• Implementation resources can scale nicely for this. Whether hired, onsite or totally outsourced, you can get qualified developers relatively easily. Sure, there are constraints on scaling /ONE/ implementation team. I totally believe that it takes from 1 to maybe 5 developers to build any single software product. And adding resources can be disruptive. Adding more, is more disruptive, until you get to the point zero work is done. But for multiple platforms, scaling to multiple teams is a great solution. Each team builds a platform.And even for a single platforms… you are fooling yourself. There is no single platform, at least for network connected tools. Data storage, middleware, connectivity. These are not the same as the software development team, which MAY not be the same as the presentation development team. Don’t let bottlenecks emerge in implementation that don’t have to; explore the real needs and processes of implementation.
  • A lot of businesses call the rest of the project organization the “Core Team.” This is not my preferred term, as it implies things that aren’t helpful, and fails to imply what they really do. I might call it the “Holistic Team.”
  • This is UX of course, but also all the business representatives, and any platform agnostic I.T. people, like the data architects I was just discussing, development managers if you can get them, and so on.Alimited number of people can hold these roles, attend all the meetings, hold the whole project info in their heads all the time. Because everyone else has to be free to do the implementation work. Though I won’t talk about that too much today, not /everyone/ on the business or design side is on the holistic team; Aside from scads of SMEs pulled in occasionally, there are production staff as well, who have to be allowed to go off and draw or type or coordinate or review. Anyway, if these people hold the project in their head, and meet all day about it with each other and the production or implementation teams, it also means they can only do so many tasks in a day.
  • So, combining these concepts, thiswhole team works at the holistic, system-wide level first. For UX, I call this this first real design document a Blueprint;We make a diagram like an IA (and some example UI, and explore some interactions, etc.) but with a focus on everything. We consider the series of tasks for the whole system, before we get to specifics. The entire team is engaged on this to assure it’s right for users, the business, the timeline and the budget. And, you don’t need to wait on this to be done. Once some stuff is defined, the architect (or dev managers) are specifying and designing datastores, services and other components needed on the back end, and /shared by all presentation layers/. See, not only is it not-insane to design for every screen, it's needed to assure you have the right requirements for the estimation and technical design.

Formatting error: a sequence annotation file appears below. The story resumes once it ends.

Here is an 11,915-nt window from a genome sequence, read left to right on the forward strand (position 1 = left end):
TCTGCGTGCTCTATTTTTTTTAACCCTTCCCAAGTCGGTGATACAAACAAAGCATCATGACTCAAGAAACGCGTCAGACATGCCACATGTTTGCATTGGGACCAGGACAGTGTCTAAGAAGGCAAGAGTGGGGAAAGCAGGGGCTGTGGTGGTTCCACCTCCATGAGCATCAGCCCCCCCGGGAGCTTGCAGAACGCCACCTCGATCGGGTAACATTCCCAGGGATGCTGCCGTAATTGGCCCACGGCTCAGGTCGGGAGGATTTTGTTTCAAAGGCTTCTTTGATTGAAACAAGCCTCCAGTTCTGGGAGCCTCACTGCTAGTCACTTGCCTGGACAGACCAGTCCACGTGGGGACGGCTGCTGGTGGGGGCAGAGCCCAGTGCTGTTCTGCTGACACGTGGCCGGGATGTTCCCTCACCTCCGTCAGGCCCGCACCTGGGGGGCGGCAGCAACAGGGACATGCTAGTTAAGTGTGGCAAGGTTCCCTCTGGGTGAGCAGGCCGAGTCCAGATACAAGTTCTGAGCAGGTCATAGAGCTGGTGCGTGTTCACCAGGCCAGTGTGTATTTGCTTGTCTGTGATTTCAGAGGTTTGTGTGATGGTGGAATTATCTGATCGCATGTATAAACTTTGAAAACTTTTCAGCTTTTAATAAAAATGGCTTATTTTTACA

• But then, before development begins on any one interface, we branch the design -- both the UI and any software design – to make it specific to the needs of the individual platforms.Dev builds software, linkages and presentations to these design.The core team monitors this build, clarifies and approves as development proceeds.
  • But this is a key gap I’ve been increasingly discovering, and working for. HOW does development engage? And I don’t mean development process. These ideas are all process-agnostic. I have seen the good and bad happen in “waterfall,” spiral, Rational, Agile and several others. Note in fact that in these diagrams,the UX and other design/specification phases are pretty short. Need a design and in a week or two? Well, we justhave to bang it out. So, while working on the best way to use those constrained resources, I’ve determined there are three basic ways to engage everyone on a multi-platform product. The first is Serial. You do all the stuff I said already about collaborating on the concept and blueprint level design. Meanwhile, development starts specifying then building core services. ANIMATEThe first platform documentation is finished, and dev is sent out to build it. You accept it, fix bugs, launch it, see how everyone liked it, then decide that maybe another platform would be good, so go hire another developer (as the first guys are really, really iOS guys) and the new guy fights with the old developers, and so much time passes you really want new features, so have to do more design work, and… Well, maybe someone buys you for a billion dollars. But mostly, you miss opportunities for more users, and get lost in the weeds as the years pass you by.
  • The parallel path is the typical alternative response. And the standard way to react when the business insists a product has to be released at a specific time. “All hands on deck” and so on. Usually, after a bad release or two, I can successfully argue for the “delay” you see here where we actually take time to plan. This is better covered in some of my other process presentations, like how to integrate Agile and UX. Briefly: it’s the same thing I am saying here. There’s no argument if you back up and look at it, as there’s already planning time, so just do actual codified planning and design work in that timeframe. Anyway, jumping forward, you see that the UX design, business monitoring and (if you are so lucky) usability research are on each and every track. This all leads to two possible outcomes: The core team tries to cover all the bases, totally can’t, and development gets by with approval-by-Powerpoint. Even if not literal, anything shiny is approved, and actual problems are masked. Development makes all tactical decisions as problems come up, mostly with the intent of making them good enough to pass review. To solve this, maybe for the next release, the Core Team assigns subordinate product owners, UX people and so on to each track. But then there are too many subordinates, and they spend so much time solving the problems of their track they make individualized decisions, and the platforms deviate. Either way, the deviation from plan is often Very Bad. Not just in UI consistency, but in a technical sense. Everything gets built as needed, very often to the point that middleware starts having custom variations per platform. Or, each platform has it’s own datastore, and you are lucky if they synch. Oh, and if that’s not convincing, it’s still massively inefficient. Everyone has to discover the same pitfalls and solutions themselves as there is no time or simple way to share findings. You will end up launching products that are not well-customized to the platform UI, have bugs, and expose gaps in expected functionality.